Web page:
Depression and Physical Illness

What You're Feeling Is Very Real

Stressed man with headache at desk
How can stress and depression lead to physical symptoms (psychosomatic illness)?. Jose Luis Pelaez Inc/MNPhotoStudios/Blend Images/Getty Images

Any illness that has physical symptoms, but has the mind and emotions as its origin, is defined as psychosomatic illness. A psychosomatic illness originates with emotional stress or damaging thought patterns, and progresses with physical symptoms, usually when a person's immune system is compromised due to stress. Depression can indeed be a cause of psychosomatic illness.

A common misconception is that a psychosomatic condition is imaginary or "all in someone's mind." Actually, the physical symptoms of psychosomatic conditions are real and should be treated quickly, as with any other illness. 

The Connection

Stress and depression can literally be expressed as pain and illness.

As an example, compare your body to a pressure cooker. If it's allowed to vent its steam, it will sit there and happily cook along. If it's not allowed to vent its steam, the pressure will build up and up until the lid blows off. People are no different, and depression can be the manifestation of that.

Now, let's say you have a cooker under pressure, but you're applying pressure to hold that lid on (the human equivalent would be holding in your emotions). What will happen? Eventually, the vessel will break at its weakest point. The same goes for people.

If one of your body systems is weakened, this is where a stress-related illness is most likely to develop. If your weakest point physically is your neck, you'll develop neck pains. Or back pain. Or ulcers. Or frequent colds and flu. You get the picture.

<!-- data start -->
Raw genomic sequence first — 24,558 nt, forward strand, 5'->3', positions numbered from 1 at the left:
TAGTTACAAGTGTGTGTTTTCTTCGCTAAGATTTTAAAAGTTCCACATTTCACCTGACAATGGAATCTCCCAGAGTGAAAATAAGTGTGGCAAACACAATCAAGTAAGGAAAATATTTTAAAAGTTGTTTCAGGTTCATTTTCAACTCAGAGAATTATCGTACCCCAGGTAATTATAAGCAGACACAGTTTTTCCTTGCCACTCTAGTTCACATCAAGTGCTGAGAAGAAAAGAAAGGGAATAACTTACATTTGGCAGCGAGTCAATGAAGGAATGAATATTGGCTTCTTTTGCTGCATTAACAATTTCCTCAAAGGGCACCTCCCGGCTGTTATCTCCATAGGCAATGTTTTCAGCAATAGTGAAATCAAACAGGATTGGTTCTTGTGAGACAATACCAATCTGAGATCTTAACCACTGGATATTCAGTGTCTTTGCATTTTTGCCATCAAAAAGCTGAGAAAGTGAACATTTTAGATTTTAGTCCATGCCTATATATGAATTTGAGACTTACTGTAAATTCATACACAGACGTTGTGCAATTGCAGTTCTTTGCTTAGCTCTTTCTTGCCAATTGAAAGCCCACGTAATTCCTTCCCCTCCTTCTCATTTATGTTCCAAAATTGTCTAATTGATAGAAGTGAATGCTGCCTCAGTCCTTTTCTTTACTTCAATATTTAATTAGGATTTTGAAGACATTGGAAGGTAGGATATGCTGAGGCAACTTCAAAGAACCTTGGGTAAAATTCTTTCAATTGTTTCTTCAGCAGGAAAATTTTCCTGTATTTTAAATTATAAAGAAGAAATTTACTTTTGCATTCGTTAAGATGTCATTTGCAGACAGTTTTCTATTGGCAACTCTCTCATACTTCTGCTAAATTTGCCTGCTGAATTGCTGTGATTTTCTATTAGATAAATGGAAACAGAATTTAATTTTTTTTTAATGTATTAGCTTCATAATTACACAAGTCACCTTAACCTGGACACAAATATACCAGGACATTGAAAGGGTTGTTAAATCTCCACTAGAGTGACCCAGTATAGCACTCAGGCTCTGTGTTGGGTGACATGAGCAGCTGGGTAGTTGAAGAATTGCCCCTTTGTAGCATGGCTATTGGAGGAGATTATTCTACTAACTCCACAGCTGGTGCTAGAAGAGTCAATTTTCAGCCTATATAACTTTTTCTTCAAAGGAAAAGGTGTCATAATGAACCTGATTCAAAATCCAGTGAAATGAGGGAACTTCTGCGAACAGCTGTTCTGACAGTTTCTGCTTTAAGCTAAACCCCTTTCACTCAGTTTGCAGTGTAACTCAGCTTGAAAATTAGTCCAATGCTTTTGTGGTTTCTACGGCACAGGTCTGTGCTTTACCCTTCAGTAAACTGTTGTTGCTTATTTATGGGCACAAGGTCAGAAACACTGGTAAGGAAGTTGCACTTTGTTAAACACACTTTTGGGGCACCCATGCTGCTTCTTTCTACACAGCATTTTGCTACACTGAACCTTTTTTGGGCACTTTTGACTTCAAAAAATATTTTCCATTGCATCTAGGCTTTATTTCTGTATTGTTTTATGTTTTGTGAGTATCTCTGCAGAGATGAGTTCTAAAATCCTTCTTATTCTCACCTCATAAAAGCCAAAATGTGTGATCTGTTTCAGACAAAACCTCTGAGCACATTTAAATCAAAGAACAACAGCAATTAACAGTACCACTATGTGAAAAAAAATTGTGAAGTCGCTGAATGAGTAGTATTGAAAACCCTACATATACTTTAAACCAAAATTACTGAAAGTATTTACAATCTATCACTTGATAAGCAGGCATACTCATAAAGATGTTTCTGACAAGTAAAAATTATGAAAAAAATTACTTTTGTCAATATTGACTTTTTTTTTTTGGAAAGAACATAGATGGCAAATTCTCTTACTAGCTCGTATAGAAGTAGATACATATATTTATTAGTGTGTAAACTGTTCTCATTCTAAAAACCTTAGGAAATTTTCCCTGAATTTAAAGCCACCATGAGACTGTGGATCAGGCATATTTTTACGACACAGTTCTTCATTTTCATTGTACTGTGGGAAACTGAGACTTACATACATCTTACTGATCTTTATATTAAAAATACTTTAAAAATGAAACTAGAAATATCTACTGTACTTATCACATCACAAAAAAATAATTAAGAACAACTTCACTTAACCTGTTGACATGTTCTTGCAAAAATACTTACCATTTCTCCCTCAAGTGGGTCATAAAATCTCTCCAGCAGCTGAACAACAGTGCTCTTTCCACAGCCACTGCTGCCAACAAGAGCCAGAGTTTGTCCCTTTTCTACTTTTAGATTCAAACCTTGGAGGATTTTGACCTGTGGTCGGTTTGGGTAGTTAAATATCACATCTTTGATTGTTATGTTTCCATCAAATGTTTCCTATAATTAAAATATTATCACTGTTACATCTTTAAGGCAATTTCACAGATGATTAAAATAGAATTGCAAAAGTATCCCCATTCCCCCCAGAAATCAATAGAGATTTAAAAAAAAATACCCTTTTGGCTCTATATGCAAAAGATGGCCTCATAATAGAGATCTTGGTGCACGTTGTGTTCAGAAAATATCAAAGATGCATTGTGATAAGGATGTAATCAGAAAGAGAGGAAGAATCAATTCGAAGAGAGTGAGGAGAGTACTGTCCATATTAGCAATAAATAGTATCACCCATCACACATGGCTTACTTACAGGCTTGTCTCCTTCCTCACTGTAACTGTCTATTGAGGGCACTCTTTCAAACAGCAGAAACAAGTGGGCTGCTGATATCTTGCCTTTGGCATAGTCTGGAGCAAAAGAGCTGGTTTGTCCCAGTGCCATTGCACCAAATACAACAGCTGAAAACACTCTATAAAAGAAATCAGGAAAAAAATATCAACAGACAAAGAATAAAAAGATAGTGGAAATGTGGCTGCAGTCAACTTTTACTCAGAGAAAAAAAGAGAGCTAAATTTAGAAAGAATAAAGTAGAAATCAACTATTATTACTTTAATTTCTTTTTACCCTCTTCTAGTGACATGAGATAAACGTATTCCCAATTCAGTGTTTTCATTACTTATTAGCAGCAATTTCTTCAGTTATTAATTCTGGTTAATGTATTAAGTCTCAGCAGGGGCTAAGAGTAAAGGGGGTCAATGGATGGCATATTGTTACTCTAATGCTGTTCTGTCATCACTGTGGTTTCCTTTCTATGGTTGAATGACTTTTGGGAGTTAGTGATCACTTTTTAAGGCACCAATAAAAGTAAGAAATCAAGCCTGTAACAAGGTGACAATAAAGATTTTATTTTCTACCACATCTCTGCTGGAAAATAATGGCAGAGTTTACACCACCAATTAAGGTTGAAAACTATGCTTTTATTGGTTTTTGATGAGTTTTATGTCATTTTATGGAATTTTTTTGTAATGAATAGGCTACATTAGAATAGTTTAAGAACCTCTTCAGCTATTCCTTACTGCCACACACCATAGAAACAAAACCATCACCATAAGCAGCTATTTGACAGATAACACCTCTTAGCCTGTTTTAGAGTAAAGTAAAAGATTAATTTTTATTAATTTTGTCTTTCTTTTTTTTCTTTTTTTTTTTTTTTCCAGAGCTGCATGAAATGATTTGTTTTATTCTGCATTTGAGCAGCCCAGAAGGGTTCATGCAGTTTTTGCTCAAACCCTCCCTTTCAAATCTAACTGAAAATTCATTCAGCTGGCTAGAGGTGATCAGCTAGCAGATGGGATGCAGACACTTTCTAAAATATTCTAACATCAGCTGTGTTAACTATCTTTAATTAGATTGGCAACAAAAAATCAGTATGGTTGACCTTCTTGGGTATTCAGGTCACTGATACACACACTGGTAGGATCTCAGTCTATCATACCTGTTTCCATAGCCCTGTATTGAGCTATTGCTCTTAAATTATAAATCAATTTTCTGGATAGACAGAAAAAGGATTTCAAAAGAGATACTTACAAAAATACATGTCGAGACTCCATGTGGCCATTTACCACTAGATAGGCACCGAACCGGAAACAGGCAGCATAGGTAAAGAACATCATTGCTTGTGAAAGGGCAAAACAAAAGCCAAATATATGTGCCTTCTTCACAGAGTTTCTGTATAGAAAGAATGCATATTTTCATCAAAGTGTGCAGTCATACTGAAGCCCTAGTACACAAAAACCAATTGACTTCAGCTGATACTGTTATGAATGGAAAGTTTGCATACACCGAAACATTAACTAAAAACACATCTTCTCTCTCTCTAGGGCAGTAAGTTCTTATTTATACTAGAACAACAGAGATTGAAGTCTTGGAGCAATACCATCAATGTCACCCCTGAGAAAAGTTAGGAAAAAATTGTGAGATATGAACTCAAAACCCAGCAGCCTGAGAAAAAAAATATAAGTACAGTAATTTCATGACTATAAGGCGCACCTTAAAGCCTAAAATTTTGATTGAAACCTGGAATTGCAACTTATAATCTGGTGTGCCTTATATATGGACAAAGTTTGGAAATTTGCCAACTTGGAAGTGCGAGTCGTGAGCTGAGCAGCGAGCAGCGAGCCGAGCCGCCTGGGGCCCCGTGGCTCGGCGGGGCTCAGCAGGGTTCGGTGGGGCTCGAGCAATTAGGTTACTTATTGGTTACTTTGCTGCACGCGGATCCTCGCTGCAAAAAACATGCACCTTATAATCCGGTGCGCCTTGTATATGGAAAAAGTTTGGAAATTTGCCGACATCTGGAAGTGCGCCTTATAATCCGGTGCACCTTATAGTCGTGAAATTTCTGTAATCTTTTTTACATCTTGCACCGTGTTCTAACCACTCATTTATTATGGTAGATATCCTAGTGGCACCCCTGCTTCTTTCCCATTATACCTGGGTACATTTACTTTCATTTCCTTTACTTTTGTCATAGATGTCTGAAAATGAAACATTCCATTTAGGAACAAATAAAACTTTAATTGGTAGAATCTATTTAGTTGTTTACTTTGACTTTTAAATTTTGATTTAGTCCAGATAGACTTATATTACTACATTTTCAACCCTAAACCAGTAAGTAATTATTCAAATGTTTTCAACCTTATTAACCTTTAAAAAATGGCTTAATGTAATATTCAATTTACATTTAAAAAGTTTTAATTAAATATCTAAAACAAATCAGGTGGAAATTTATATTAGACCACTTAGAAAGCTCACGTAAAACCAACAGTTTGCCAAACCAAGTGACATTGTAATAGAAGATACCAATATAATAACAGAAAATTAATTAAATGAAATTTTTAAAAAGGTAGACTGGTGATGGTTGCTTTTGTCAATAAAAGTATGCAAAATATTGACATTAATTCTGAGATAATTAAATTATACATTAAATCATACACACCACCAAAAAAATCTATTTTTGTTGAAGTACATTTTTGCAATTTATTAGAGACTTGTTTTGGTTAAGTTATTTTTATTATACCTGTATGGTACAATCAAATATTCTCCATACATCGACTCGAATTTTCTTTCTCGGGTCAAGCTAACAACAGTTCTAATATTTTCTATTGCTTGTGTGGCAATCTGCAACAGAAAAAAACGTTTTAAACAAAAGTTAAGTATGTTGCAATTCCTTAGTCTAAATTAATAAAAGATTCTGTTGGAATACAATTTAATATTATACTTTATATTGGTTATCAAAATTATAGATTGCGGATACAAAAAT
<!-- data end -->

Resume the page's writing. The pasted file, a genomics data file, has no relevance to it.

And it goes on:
Diagnosis

Because your doctor is looking for a physical cause of your pain, he may find it tricky to give you a diagnosis and treatment plan, as the underlying depression (and its effects) may be under the radar.

The key is to look for a source of stress in the person's life that the person is not coping with, particularly when there are no other obvious causes of the issue. By treating the underlying stress and depression, it may be possible to heal the physical problems as well.

This is not to say that the physical symptoms you experience should only be dealt with from a mental health standpoint.

As noted, the physical symptoms of psychosomatic illness are real. The pain you feel in your neck isn't just felt in your brain, but the chemical cascades that begin with stress may lead to actual inflammation in your neck muscles.

While it's important to "go upstream" and treat the root of the problem (manage stress) it's also important to deal with the real symptoms until you have the opportunity to treat the upstream problems. You may wish to think of psychosomatic illness as the flood which occur from a river when a damn breaks. The most important step in preventing further flooding is to fix the damn. Yet it's also important to deal with the flooding which has occurred downstream while the damn is being repaired. In other words, you may need to try massage, physical therapy, or an anti-inflammatory at the same time you begin to address stress in your life.

Recognize When You're Stressed

The first step is learning to recognize when you are under extreme stress. A simple test to determine if you're feeling stressed: take both your hands and touch your neck. If your hands feel significantly colder than your neck, you are stressed. If they are warm, you are relaxed. Other signs of stress include: